Aquatint is an etching technique that results in a watercolour effect.
Resin particles are either dusted or applied directly onto a metal plate. The metal plate is then heated to allow for the resin to melt and fuse onto the plate. The solidified resin forms a porous protective ground that, upon contact with an acid, results in tiny grooves around the melted resin particles capable of holding low viscosity ink. The resin can be dusted either by hand or by using a dust-box for a more even effect.
A la poupée
The Drypoint technique is a variant of engraving where a line is traced on the matrix using a sharp tool such as those mentioned in the “engraving” term.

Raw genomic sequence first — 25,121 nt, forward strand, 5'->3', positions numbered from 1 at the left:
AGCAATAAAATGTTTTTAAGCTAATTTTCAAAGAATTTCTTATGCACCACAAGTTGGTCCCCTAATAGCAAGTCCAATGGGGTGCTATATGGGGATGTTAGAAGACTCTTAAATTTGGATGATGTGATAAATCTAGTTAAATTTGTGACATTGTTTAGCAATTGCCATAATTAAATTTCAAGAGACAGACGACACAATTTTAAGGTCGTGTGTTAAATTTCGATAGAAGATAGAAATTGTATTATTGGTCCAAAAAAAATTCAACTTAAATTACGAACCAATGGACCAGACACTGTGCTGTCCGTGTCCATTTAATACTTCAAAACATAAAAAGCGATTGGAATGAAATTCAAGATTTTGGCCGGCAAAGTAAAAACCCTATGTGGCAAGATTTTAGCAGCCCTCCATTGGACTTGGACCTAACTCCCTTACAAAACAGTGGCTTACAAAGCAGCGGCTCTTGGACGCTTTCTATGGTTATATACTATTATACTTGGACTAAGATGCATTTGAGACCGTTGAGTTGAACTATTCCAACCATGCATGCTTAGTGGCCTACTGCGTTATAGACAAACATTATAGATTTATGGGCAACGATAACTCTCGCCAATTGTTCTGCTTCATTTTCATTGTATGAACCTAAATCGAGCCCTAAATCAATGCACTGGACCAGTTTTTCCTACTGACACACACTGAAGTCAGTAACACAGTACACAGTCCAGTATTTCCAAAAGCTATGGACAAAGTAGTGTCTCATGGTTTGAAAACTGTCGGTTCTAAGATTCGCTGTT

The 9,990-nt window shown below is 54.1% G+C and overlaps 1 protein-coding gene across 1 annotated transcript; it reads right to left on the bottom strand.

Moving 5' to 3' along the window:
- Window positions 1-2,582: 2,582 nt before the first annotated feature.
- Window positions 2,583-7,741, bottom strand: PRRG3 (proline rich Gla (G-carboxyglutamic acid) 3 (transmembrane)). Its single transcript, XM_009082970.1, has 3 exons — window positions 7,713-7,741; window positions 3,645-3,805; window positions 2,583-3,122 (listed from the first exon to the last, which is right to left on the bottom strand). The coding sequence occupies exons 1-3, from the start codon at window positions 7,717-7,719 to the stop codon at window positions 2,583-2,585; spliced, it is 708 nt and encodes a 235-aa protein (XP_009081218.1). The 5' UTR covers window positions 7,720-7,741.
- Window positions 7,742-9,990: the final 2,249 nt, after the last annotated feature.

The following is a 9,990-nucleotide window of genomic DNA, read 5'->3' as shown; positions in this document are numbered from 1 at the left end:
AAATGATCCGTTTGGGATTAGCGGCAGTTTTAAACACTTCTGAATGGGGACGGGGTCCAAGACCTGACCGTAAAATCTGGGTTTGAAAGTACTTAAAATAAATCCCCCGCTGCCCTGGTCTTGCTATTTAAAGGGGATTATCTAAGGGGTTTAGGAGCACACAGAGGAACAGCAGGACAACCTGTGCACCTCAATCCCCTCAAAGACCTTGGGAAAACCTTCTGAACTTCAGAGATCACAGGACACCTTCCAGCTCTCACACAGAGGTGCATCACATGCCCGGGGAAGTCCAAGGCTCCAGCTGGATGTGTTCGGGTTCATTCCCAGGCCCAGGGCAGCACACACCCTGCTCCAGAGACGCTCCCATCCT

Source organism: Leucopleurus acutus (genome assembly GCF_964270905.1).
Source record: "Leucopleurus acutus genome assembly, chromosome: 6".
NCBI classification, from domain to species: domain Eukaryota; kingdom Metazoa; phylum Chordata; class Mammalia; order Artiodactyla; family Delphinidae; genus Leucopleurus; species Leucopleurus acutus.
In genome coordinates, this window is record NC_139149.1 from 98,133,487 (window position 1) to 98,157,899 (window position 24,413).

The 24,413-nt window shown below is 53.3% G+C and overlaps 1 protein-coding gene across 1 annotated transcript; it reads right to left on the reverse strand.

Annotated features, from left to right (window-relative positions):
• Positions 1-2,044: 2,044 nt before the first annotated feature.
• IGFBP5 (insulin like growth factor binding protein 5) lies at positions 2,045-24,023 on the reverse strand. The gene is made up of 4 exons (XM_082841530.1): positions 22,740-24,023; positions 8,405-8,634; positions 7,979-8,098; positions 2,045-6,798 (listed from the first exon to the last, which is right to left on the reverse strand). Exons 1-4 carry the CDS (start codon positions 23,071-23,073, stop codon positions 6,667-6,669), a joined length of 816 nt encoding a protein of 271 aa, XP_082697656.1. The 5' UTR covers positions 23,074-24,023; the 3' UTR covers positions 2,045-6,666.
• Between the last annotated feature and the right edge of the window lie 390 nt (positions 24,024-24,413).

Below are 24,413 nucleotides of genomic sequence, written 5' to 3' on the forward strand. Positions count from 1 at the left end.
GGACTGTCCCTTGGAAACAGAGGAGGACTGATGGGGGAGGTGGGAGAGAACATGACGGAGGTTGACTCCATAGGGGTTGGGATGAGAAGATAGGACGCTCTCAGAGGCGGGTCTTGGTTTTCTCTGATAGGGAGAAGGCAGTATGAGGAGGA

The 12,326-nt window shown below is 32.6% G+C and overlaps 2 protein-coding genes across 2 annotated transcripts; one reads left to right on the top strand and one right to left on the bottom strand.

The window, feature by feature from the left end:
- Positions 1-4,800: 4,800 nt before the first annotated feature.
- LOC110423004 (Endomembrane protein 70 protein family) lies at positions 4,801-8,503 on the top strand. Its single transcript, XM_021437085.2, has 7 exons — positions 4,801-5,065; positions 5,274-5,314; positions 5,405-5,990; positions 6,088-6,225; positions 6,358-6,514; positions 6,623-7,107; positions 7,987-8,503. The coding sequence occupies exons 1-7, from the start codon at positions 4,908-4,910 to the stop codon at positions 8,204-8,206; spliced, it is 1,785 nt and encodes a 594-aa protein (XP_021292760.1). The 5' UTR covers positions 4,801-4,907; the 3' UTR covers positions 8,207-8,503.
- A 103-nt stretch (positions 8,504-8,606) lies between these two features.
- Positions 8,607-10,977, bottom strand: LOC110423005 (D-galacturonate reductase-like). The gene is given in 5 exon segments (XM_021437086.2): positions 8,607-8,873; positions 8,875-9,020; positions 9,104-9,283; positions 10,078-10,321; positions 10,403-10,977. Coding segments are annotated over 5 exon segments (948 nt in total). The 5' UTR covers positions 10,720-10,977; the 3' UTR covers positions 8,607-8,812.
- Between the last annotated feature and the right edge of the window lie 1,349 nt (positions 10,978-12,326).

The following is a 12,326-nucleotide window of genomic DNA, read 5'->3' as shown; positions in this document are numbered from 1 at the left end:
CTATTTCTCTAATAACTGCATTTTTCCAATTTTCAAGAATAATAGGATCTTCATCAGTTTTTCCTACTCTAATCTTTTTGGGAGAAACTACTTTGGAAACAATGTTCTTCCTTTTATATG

The tool is held like a pencil, which displaces a “burr” on the sides of the line. The burr can hold ink and produces a rich “feathered” effect when printed. The burr is a very thin sliver of the matrix material and naturally it cannot withstand the repeated passes through a printing press, resulting in very few prints that feature the distinctive rich drypoint line.
The total number of final prints, usually numbered 1,2,3… followed by a “/” slash and then the total number of prints in the edition.
Stages or States
Parts of the shape can be protected at various stages during the etching process using a ground before submerging into an acid bath. The intent is to create different tones or highlights.